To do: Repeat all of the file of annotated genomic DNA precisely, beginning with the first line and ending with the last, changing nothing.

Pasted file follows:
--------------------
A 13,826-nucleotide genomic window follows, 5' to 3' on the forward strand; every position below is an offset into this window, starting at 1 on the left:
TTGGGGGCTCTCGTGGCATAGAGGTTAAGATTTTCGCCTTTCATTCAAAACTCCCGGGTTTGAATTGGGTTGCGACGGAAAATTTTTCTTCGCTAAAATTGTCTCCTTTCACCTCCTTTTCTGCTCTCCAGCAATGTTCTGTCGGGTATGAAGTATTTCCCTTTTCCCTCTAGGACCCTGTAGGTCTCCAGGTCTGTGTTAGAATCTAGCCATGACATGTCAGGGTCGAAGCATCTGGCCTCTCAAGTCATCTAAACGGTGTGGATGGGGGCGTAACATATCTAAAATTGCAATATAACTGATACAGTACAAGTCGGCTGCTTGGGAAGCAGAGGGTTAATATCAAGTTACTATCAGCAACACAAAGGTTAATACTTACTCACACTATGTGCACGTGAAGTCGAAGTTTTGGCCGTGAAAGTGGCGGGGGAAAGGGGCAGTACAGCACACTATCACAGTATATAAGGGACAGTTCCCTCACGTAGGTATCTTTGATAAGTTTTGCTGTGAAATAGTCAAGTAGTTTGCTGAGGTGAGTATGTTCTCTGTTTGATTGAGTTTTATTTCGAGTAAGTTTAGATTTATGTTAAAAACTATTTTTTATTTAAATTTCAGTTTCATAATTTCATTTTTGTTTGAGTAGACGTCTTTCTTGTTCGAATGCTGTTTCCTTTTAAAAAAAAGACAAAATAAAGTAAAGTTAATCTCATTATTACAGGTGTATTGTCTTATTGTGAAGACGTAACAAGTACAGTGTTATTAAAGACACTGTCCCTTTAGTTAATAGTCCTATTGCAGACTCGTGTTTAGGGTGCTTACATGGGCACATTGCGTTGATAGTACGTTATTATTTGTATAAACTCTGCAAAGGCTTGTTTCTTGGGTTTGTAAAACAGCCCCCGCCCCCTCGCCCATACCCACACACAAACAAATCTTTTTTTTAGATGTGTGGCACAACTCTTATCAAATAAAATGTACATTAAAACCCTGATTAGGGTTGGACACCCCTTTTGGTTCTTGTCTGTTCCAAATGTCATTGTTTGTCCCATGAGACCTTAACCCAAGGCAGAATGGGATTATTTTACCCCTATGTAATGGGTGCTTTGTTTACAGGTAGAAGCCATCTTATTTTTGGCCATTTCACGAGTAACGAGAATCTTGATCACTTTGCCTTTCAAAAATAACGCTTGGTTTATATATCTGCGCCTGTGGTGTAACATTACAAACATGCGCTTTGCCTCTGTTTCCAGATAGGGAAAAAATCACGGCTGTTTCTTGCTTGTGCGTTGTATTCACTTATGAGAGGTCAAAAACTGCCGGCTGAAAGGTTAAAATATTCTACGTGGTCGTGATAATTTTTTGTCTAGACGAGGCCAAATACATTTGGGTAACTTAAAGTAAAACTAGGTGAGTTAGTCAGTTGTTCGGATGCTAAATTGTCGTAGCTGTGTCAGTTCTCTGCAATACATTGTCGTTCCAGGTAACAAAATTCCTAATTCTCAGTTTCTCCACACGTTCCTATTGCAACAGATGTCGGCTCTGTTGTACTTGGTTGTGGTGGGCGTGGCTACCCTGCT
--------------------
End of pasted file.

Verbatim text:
A 13,826-nucleotide genomic window follows, 5' to 3' on the forward strand; every position below is an offset into this window, starting at 1 on the left:
TTGGGGGCTCTCGTGGCATAGAGGTTAAGATTTTCGCCTTTCATTCAAAACTCCCGGGTTTGAATTGGGTTGCGACGGAAAATTTTTCTTCGCTAAAATTGTCTCCTTTCACCTCCTTTTCTGCTCTCCAGCAATGTTCTGTCGGGTATGAAGTATTTCCCTTTTCCCTCTAGGACCCTGTAGGTCTCCAGGTCTGTGTTAGAATCTAGCCATGACATGTCAGGGTCGAAGCATCTGGCCTCTCAAGTCATCTAAACGGTGTGGATGGGGGCGTAACATATCTAAAATTGCAATATAACTGATACAGTACAAGTCGGCTGCTTGGGAAGCAGAGGGTTAATATCAAGTTACTATCAGCAACACAAAGGTTAATACTTACTCACACTATGTGCACGTGAAGTCGAAGTTTTGGCCGTGAAAGTGGCGGGGGAAAGGGGCAGTACAGCACACTATCACAGTATATAAGGGACAGTTCCCTCACGTAGGTATCTTTGATAAGTTTTGCTGTGAAATAGTCAAGTAGTTTGCTGAGGTGAGTATGTTCTCTGTTTGATTGAGTTTTATTTCGAGTAAGTTTAGATTTATGTTAAAAACTATTTTTTATTTAAATTTCAGTTTCATAATTTCATTTTTGTTTGAGTAGACGTCTTTCTTGTTCGAATGCTGTTTCCTTTTAAAAAAAAGACAAAATAAAGTAAAGTTAATCTCATTATTACAGGTGTATTGTCTTATTGTGAAGACGTAACAAGTACAGTGTTATTAAAGACACTGTCCCTTTAGTTAATAGTCCTATTGCAGACTCGTGTTTAGGGTGCTTACATGGGCACATTGCGTTGATAGTACGTTATTATTTGTATAAACTCTGCAAAGGCTTGTTTCTTGGGTTTGTAAAACAGCCCCCGCCCCCTCGCCCATACCCACACACAAACAAATCTTTTTTTTAGATGTGTGGCACAACTCTTATCAAATAAAATGTACATTAAAACCCTGATTAGGGTTGGACACCCCTTTTGGTTCTTGTCTGTTCCAAATGTCATTGTTTGTCCCATGAGACCTTAACCCAAGGCAGAATGGGATTATTTTACCCCTATGTAATGGGTGCTTTGTTTACAGGTAGAAGCCATCTTATTTTTGGCCATTTCACGAGTAACGAGAATCTTGATCACTTTGCCTTTCAAAAATAACGCTTGGTTTATATATCTGCGCCTGTGGTGTAACATTACAAACATGCGCTTTGCCTCTGTTTCCAGATAGGGAAAAAATCACGGCTGTTTCTTGCTTGTGCGTTGTATTCACTTATGAGAGGTCAAAAACTGCCGGCTGAAAGGTTAAAATATTCTACGTGGTCGTGATAATTTTTTGTCTAGACGAGGCCAAATACATTTGGGTAACTTAAAGTAAAACTAGGTGAGTTAGTCAGTTGTTCGGATGCTAAATTGTCGTAGCTGTGTCAGTTCTCTGCAATACATTGTCGTTCCAGGTAACAAAATTCCTAATTCTCAGTTTCTCCACACGTTCCTATTGCAACAGATGTCGGCTCTGTTGTACTTGGTTGTGGTGGGCGTGGCTACCCTGCT